For U.S. companies that source seafood from international locations, transparency throughout the entire supply chain can be a challenge, in part because many ships and vessels rely on third parties for labor recruitment. In many regions, these third-party agencies may be unregulated, and minimal monitoring and documentation may be required for the agencies and recruited employees. This limits transparency into labor and recruitment practices like worker’s contracts, compensation structure and working hours. Many recruited employees are migrants from other regions and are vulnerable to exploitation through poor wages and working conditions, for example. In some instances, human trafficking has been observed. In other instances, employees enter into work voluntarily and circumstances evolve into a forced labor situation.

Activists have called for policy reform to protect workers’ rights and increase transparency throughout the supply chain. Efforts have included the adoption of an international treaty, observance of the “International Day for the Fight against IUU Fishing” (June 5), and a joint statement by the FAO, International Labour Organization and the International Organization for Migration. Additionally, Thailand’s government has committed to complying with IUU regulations and established a fishery monitoring and surveillance system, including framework to prevent the exploitation of labor.

Other examples are coffee and cocoa used to make chocolate: Some have a robust Fairtrade certification system in place, while others do not. Buying Fairtrade means the product meets environmental, economic and social standards that support and protect farmers and their communities from injustices, such as unfair wages, while also protecting the environment. However, these standards are not without criticisms. Arguments against Fairtrade certifications contend that certification results in uneven economic advantages for coffee growers, for example, and lower-quality products for consumers. Alternatively, some experts think developing a Fairtrade certification system for other commodities may help protect farmers and growers, but the development of such a system would require significant time and resources.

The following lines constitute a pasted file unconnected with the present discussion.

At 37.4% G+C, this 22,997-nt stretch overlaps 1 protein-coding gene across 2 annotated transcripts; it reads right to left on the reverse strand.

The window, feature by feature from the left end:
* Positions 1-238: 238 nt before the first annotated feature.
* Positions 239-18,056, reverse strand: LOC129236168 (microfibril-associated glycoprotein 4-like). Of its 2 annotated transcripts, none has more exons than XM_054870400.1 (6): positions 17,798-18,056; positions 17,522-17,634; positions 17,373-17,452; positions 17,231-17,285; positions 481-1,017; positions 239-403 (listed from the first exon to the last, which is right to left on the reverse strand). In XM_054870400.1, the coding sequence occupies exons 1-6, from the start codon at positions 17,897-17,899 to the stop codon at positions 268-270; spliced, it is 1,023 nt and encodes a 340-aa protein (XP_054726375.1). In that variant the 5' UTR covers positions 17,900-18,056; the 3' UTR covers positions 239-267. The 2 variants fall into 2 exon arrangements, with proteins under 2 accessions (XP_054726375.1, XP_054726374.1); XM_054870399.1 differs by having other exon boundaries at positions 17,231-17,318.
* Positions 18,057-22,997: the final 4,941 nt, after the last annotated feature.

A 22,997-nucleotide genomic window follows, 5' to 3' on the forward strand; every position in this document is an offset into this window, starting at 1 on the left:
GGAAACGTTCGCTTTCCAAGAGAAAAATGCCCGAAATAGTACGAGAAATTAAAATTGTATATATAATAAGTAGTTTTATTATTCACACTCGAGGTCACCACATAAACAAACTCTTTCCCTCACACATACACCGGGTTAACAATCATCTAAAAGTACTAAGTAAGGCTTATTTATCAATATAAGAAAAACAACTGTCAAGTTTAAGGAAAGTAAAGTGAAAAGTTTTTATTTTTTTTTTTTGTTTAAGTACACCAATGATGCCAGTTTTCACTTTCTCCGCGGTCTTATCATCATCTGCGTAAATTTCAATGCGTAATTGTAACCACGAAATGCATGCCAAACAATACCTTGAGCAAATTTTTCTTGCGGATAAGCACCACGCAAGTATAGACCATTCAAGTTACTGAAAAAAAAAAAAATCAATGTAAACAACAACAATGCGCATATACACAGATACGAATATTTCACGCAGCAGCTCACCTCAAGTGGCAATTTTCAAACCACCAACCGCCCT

Equity, Diversity and Inclusion
Equity, diversity and inclusion are key priorities in the food supply chain for companies, consumers and legislators. In 2020, as social justice issues in the United States came to the forefront of national news, the COVID-19 pandemic caused hunger and food insecurity to skyrocket, particularly in Black and Latino households. Many companies introduced programs to support a diverse, equitable and inclusive workplace for all people. These efforts do not go unnoticed, as consumers seek purpose-driven companies and products and make purchasing decisions aligned with their beliefs and values. In January 2021, the Biden administration implemented policies to address hunger and food insecurity in the U.S. that focus on a more equitable, diverse and inclusive food supply chain in the future.